In the just over a year that Bob Trout has lived at this long-term care facility, his wife of over 18 years, Marinda Trout, has seen firsthand how the pandemic, and subsequent staffing problems, have impacted his life.
“I have put him to bed a handful of times,” Marinda said.
“A lot of people, a lot of employees that went through the pandemic, don't want to return to long-term care,” Jay Moskowitz, the CEO of Vivage, the company that manages this facility, said.
It’s an industry-wide challenge.
“It’s still very stressful and very challenging, and I think that’s what contributes to the high level of turnover,” Doug Farmer, the president of the Colorado Health Care Association, said. “I think seeing everything I have seen in the last two and a half years, I’m not surprised turnover has increased."
Farmer said that’s why many facilities have turned to temp workers and temp agencies, but that presents its own problems.
“People that work for staffing agencies generally receive a much higher level of pay than the profession can keep up with on a regular basis,” Farmer said. “The challenge right now is just attracting people back to full-time employment.”
“We are still using outside agencies,” Moskowitz said. “Ultimately, the goal is to have our own staff.”
A recent survey of the industry by the Hospital & Healthcare Compensation Service found that national nursing home staff turnover is up 25% from last year.
“It is really tough right now to make hires. We currently have more than 2,100 open positions in our nursing homes, and this would mean we’d need to hire about 14 employees in each of our buildings to fill that void,” Aimee Middleton, the vice president of operations at Good Samaritan Society, said.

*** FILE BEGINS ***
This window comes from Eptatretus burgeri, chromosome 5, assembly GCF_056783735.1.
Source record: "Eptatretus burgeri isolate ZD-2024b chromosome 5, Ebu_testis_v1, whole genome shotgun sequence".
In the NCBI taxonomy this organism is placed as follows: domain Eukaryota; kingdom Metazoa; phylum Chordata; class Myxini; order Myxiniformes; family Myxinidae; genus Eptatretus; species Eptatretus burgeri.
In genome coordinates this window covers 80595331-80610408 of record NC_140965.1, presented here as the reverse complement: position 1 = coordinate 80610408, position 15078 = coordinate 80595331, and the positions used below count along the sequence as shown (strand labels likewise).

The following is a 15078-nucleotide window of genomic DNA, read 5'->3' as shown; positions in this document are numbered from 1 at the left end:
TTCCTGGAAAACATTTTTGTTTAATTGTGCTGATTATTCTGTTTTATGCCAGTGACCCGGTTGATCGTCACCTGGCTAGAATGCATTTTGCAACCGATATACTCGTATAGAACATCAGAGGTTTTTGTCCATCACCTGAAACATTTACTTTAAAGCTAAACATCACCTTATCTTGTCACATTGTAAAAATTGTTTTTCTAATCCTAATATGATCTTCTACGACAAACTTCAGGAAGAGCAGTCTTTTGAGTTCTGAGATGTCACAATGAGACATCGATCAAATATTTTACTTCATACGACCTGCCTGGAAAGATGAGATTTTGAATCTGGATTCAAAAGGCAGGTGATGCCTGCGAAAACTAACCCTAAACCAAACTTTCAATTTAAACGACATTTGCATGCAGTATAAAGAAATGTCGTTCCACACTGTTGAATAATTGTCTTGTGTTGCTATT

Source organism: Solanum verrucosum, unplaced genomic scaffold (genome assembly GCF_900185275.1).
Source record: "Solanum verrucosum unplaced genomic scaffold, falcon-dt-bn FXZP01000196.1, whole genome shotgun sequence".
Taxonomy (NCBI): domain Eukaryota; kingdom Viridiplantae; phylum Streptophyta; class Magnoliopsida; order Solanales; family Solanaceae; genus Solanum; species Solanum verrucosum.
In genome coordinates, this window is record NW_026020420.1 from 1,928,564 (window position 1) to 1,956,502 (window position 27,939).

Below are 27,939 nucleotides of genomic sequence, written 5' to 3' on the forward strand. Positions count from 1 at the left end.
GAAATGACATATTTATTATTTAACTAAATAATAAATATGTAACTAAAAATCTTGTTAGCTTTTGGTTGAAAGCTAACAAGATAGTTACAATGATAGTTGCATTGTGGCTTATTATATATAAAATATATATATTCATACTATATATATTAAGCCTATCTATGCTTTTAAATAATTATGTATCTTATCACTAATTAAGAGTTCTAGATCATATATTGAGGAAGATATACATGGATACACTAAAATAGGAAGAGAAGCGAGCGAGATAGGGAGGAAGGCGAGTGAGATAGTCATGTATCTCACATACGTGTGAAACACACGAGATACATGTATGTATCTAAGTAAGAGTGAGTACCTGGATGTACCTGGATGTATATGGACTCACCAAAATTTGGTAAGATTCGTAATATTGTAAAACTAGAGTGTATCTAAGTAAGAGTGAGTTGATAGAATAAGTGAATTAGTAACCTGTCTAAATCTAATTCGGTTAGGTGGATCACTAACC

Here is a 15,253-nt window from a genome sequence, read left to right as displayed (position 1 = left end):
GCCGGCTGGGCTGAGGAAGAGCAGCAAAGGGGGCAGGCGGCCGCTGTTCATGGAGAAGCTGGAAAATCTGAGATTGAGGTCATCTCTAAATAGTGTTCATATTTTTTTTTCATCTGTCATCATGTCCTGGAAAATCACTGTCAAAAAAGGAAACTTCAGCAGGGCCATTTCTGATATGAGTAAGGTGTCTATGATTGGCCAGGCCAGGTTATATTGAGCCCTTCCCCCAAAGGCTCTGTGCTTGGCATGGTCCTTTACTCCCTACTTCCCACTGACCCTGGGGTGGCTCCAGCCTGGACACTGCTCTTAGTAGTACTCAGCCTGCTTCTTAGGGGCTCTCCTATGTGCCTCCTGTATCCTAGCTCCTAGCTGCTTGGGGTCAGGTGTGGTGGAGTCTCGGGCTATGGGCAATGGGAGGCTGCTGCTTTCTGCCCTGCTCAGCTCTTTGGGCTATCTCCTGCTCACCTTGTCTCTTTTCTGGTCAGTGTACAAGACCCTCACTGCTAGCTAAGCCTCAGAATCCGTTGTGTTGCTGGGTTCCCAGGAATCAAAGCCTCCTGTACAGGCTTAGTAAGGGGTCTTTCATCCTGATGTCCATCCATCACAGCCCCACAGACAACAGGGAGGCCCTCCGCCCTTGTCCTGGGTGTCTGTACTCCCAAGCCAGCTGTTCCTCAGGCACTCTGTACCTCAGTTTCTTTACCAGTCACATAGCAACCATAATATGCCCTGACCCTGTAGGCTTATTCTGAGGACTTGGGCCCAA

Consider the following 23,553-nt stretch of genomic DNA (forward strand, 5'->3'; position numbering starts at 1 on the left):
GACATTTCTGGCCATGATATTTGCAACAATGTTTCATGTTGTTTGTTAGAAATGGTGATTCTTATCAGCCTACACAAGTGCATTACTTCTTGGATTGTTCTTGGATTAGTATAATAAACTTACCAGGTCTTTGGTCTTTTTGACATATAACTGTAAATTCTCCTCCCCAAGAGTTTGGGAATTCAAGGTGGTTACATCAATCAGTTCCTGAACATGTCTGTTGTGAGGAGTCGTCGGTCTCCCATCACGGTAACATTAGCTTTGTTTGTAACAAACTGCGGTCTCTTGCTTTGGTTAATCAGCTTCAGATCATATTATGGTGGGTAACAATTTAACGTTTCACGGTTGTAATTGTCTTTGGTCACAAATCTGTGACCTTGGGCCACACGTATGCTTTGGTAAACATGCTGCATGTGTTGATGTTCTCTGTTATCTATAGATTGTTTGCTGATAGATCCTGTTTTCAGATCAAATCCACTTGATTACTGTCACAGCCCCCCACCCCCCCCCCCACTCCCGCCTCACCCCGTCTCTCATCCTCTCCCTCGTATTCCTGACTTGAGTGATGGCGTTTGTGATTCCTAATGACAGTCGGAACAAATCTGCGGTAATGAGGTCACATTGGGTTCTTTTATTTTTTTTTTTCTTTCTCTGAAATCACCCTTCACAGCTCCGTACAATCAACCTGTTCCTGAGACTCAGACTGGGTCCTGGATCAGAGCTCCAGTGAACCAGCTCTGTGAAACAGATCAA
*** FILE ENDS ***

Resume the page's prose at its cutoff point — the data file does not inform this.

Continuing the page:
The nonprofit senior care provider has 200 locations across the U.S.
Middleton said they’ve turned to creative recruitment and increased wages to attract people.
“In the last month, we have had to deny admissions in over 20% of our locations because of staffing shortages, and that number is up from five and a half percent in March,” she said.
Farmer said he’s seen everything from increased pay to more vacation days and even drawings for good attendance to attract workers back.
“It's going to take more people being interested in long-term care. It’s going to take getting more people through nursing school,” Farmer said.
“They should be paid like we care how they treat our loved ones,” Trout said.
But in some cases, that can be tough.
“We’re limited on the Medicaid reimbursement,” Moskowitz said. “The reimbursement system is not endless. It's based on your and my tax dollars we pay and what the state’s willing to commit.”